In the new article Reclaiming the Radical Witch, Danielle Olson writes:
As her image grows ever whiter, more privileged, younger, prettier, and objectified in the west, women accused of being witches in Africa, Latin America and New Guinea continue to be hunted down and burned alive. I can’t help wonder what this all means for the “real” witches here and now?
Accusations of witchcraft have long been used to control women’s behaviour. And if we take any lessons from history, what might happen to those who don’t (or won’t) look the part, or refuse to behave? How long will it be before they hear the inquisitors knock at the door? Just who benefits when the role model of the witch becomes no more than a fashion statement or digital pose?
Her exploration of the way witches have been glamorized/sensationalized is interesting as well as the point that there is true sociopolitical power in reclaiming the witch. She also points out:
And while many believe the witch of the middle ages was a spectre created by the church, I believe she was real. Yes, many put to death were just ordinary women who practiced folk magic, herbalism and midwifery, but many were powerful spiritual leaders of the indigenous, animist faith traditions of the old world – and their magic was earned through a lifetime of spiritual discipline spent in communion with nature.
And I worry her make-over into nubile fashion siren not only obscures this history, but her true relevance as a role model to us today. One that if resurrected, would be just as subversive and dangerous to the powers that be...
I also read the article called This is How They Broke Our Grandmothers:
The important thing to realize is that “witches” were just women that men were either jealous of, felt threatened by, or didn’t like. In practice, those were the triggering conditions for getting tried as a witch. More simply, witches were just women. Potentially all women.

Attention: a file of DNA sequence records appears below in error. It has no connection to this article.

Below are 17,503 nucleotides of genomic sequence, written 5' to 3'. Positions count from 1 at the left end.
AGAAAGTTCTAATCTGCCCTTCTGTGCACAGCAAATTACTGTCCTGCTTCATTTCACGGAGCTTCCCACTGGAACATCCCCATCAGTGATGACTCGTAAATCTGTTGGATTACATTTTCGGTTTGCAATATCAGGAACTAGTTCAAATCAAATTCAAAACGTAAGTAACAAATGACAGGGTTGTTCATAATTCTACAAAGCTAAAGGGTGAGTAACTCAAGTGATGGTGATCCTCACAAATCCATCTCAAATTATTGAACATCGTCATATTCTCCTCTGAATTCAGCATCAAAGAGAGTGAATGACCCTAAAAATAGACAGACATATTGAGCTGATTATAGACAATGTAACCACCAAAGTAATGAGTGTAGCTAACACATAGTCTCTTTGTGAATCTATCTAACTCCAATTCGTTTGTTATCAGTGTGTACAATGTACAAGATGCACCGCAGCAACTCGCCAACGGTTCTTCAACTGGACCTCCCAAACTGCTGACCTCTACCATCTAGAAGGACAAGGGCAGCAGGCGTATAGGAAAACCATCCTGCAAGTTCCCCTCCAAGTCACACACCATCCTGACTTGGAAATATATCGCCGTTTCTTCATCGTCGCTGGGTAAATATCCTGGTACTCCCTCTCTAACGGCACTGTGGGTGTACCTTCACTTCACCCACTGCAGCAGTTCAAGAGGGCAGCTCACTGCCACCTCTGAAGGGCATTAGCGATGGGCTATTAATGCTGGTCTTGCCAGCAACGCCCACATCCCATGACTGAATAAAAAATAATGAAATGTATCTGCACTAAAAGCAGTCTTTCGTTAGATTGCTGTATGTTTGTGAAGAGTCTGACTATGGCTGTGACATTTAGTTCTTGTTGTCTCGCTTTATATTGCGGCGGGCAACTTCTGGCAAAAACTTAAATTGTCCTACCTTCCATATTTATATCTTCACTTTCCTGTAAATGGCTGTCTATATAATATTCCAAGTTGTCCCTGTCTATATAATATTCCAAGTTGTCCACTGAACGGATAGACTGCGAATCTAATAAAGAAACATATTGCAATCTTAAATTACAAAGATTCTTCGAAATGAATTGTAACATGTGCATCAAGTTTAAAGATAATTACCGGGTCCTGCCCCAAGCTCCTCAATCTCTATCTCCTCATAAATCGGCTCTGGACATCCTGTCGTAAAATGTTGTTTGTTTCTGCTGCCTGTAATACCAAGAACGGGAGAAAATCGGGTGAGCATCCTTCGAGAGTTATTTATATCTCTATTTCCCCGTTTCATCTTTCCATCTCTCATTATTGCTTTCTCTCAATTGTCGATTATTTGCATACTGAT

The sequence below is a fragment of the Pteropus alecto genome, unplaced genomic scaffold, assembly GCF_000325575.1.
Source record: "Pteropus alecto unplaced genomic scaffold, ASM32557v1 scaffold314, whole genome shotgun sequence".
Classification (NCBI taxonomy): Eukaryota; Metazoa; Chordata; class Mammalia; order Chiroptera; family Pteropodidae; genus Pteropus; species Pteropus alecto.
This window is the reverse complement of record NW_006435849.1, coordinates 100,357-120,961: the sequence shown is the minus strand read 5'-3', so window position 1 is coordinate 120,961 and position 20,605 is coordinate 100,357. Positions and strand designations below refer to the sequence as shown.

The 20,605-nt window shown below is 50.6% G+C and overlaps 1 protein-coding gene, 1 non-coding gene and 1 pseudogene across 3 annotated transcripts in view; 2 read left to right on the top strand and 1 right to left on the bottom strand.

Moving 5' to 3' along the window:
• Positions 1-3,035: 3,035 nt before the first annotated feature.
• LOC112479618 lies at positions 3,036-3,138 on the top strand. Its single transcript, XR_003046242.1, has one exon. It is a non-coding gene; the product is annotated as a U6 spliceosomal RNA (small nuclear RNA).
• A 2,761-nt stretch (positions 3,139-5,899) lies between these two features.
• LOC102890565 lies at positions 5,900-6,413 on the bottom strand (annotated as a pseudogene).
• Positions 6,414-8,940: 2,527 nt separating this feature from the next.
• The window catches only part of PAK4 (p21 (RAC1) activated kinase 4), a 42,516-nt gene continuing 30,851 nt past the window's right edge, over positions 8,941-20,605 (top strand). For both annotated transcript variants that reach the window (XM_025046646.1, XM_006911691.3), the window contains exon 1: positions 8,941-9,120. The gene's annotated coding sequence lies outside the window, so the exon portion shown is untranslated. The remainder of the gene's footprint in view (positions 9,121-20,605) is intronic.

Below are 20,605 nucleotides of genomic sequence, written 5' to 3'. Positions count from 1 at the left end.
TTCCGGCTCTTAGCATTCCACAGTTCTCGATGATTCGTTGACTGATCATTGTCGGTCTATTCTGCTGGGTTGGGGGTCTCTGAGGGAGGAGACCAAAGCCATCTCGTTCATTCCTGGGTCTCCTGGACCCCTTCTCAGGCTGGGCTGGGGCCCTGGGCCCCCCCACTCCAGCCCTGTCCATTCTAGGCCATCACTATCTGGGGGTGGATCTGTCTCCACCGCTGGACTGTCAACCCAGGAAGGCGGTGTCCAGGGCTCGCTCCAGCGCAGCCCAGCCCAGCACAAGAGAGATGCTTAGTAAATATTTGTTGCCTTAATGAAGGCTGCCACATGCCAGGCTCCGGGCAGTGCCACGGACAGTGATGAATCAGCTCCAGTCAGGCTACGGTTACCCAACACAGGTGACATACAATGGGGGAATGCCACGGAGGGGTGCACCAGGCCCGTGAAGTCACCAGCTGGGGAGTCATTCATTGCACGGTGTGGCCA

To survive, women under the Inquisition submitted to isolating themselves away from the friendships of other women, and learned to be very good at making men like them. They taught their daughters to do the same.
For hundreds of years, any woman could be taken away to jail to be tortured and sexually assaulted. Any women could be pornographically tortured in public before her execution, in front of her family if she had any.
Why didn’t she speak up? That’s why. Why didn’t she stand up for other women? That’s why. European men ritually abused women for expressing any social solidarity with each other, or independence for themselves, for generations…
I find this an important time of year to remember these women, to remember this legacy, and to be alert for the patterns that supported it as they continue to try to re-emerge in modern society.
In this article on “nasty women” (based on a quote from the last presidential debate), Alexandra Petri writes in the Washington Post:
But that is all right. They know how to get things done.
Jessica Bennett, writing about the WITCH movement of the 60’s writes:
But on this day, we are speaking about WITCH. The Women’s International Terrorist Conspiracy from Hell, “a name we surely wouldn’t get away with today,” Morgan notes, was formed in 1968 as an offshoot of another protest group, New York Radical Women. WITCH devoted itself to hit-and-run style guerrilla theater, called “zaps.” Proclaiming witches to be the original female rebels — hounded, persecuted, and burned at the stake — the group was made up of “covens,” or chapters of thirteen members, but anybody could join.
“If you are a woman and dare to look within yourself, you are a Witch,” their manifesta stated.
Another leaflet proclaimed: “You are a Witch by saying aloud, ‘I am a Witch’ three times, and thinking about that. You are a Witch by being female, untamed, angry, joyous, and immortal.”
Samhain blessings. May we all be untamed, angry, and joyous and may we never forget our foremothers.
And, as a holiday gift from me to you, a free Samhain Ritual Kit + Hecate Wheel!